Human brain specialization for phonetic attention

Michael D. Szymanski, E. William Yund, David L Woods

Research output: Contribution to journalArticle

10 Scopus citations

Abstract

The effects of auditory selective attention on event related potentials (ERPs) to speech sounds were examined in subjects attending to vowel- consonant-vowels (VCVs) in one ear while ignoring VCVs in the opposite ear. In one condition, subjects discriminated phonetic changes in the VC, CV, or both formant-transition regions. In another condition, they discriminated equally difficult intensity changes in the same VCV regions. Attention- related negative difference waves showed enhanced early and late components (Nd(e), and Nd(l) during phoneme-discrimination conditions. Hemispheric asymmetries developed only during the Nd(l) and were more pronounced during phoneme discrimination. The results suggest that auditory areas of both hemispheres are specialized for phonetic analysis, with hemispherically specialized mechanisms engaged primarily during the final stages of phoneme processing.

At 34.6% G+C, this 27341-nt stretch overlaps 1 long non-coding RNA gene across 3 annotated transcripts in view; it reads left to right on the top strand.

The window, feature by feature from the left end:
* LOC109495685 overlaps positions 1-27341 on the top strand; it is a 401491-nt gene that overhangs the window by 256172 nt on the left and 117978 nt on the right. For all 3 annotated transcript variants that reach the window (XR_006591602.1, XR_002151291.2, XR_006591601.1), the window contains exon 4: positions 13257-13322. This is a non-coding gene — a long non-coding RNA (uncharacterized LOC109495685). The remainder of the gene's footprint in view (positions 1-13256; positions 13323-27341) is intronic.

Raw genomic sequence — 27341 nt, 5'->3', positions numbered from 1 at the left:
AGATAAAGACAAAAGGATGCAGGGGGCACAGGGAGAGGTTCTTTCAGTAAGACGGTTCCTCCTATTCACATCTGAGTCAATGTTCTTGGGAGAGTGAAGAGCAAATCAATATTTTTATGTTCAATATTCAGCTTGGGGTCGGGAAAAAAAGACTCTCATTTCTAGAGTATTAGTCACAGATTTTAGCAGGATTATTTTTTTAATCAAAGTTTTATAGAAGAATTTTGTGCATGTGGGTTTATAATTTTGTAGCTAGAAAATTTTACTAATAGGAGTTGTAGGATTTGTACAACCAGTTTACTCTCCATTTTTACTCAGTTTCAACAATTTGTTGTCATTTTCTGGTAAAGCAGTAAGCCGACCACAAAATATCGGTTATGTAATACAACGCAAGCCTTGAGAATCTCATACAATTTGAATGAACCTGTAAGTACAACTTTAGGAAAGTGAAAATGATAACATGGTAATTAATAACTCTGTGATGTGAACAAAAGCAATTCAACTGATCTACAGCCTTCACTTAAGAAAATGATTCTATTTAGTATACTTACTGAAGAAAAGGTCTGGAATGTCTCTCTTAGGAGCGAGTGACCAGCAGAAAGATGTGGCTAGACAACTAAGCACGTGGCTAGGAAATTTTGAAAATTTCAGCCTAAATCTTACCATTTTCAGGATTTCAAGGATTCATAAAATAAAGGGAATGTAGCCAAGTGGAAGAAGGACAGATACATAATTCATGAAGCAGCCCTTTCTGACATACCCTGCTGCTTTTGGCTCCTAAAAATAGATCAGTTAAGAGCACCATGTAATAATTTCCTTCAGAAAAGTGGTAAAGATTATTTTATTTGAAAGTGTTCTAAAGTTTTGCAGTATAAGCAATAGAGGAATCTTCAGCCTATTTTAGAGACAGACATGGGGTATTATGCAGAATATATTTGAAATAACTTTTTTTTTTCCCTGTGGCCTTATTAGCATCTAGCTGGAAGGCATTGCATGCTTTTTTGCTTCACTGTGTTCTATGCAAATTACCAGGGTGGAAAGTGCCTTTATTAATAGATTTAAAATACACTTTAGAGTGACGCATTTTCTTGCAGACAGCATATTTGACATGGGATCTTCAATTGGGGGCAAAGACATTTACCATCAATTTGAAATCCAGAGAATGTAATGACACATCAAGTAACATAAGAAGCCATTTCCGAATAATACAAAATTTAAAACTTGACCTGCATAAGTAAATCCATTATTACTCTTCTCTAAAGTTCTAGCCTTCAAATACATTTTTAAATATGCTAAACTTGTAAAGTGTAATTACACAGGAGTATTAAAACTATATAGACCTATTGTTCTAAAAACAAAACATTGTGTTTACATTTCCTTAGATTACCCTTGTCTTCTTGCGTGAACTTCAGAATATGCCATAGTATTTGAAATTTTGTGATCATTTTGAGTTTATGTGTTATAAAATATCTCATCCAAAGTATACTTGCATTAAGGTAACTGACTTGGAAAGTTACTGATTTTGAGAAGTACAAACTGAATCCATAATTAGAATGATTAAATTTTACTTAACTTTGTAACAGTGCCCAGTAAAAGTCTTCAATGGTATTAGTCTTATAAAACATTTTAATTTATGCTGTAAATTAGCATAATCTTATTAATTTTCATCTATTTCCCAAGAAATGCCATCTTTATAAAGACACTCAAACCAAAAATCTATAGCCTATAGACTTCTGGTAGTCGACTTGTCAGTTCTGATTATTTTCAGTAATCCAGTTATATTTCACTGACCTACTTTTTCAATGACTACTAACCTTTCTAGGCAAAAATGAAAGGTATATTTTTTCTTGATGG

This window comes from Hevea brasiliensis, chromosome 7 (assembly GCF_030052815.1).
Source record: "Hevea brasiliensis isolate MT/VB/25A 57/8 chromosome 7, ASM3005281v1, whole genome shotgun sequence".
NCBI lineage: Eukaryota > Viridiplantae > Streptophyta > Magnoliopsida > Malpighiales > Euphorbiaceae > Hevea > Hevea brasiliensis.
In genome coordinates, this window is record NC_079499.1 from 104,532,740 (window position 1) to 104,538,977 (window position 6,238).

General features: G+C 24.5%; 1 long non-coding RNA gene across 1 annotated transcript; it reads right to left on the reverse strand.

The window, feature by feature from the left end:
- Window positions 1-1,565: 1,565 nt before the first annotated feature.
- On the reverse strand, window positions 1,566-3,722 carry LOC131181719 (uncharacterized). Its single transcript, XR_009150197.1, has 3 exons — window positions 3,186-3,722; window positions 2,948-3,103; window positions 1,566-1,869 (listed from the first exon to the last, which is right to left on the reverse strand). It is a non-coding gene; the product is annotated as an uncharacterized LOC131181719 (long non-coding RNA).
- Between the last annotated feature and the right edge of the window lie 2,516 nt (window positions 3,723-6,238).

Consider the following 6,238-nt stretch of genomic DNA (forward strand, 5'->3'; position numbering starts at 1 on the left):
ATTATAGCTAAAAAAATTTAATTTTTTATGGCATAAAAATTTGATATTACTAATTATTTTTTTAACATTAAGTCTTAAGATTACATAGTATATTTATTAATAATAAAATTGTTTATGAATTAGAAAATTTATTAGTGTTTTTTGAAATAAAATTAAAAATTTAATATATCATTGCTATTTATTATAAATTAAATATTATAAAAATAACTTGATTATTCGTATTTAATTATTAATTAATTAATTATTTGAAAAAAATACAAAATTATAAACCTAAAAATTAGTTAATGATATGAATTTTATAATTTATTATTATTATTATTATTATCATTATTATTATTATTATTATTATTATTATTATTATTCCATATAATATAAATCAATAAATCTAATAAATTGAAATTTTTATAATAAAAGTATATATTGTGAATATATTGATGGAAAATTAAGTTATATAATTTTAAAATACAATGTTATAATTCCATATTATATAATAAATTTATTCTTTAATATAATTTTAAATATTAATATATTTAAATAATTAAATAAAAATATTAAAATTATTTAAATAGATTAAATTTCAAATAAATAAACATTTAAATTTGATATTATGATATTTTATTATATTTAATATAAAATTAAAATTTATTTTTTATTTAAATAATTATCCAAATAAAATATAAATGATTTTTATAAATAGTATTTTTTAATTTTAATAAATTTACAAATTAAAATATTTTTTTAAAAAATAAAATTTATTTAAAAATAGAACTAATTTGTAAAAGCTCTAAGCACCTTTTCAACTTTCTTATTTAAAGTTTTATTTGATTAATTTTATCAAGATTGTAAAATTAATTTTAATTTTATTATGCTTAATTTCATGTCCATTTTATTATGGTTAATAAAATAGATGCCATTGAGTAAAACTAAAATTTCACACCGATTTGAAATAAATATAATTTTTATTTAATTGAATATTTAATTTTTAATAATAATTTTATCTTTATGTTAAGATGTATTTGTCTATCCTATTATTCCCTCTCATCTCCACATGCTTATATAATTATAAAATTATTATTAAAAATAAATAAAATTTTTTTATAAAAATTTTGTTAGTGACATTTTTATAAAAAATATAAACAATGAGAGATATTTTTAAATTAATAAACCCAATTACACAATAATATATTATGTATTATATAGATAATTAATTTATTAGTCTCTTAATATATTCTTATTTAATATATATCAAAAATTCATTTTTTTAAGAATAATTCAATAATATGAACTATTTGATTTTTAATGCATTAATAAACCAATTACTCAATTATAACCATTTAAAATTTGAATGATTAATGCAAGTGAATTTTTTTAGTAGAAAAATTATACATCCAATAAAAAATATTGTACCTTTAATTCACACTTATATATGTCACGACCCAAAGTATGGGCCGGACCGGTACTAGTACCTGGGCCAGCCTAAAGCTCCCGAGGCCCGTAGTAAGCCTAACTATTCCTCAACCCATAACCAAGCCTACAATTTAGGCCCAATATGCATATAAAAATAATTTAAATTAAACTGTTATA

Original languageEnglish (US)
Pages (from-to)1605-1608
Number of pages4
JournalNeuroReport
Volume10
Issue number7
StatePublished - May 14 1999

Keywords

  • Attention
  • Auditory
  • Cortex
  • ERPs
  • Event-related potentials
  • Intensity
  • Nd
  • Negative difference wave
  • Phoneme
  • Speech

ASJC Scopus subject areas

  • Neuroscience(all)

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    Szymanski, M. D., Yund, E. W., & Woods, D. L. (1999). Human brain specialization for phonetic attention. NeuroReport, 10(7), 1605-1608.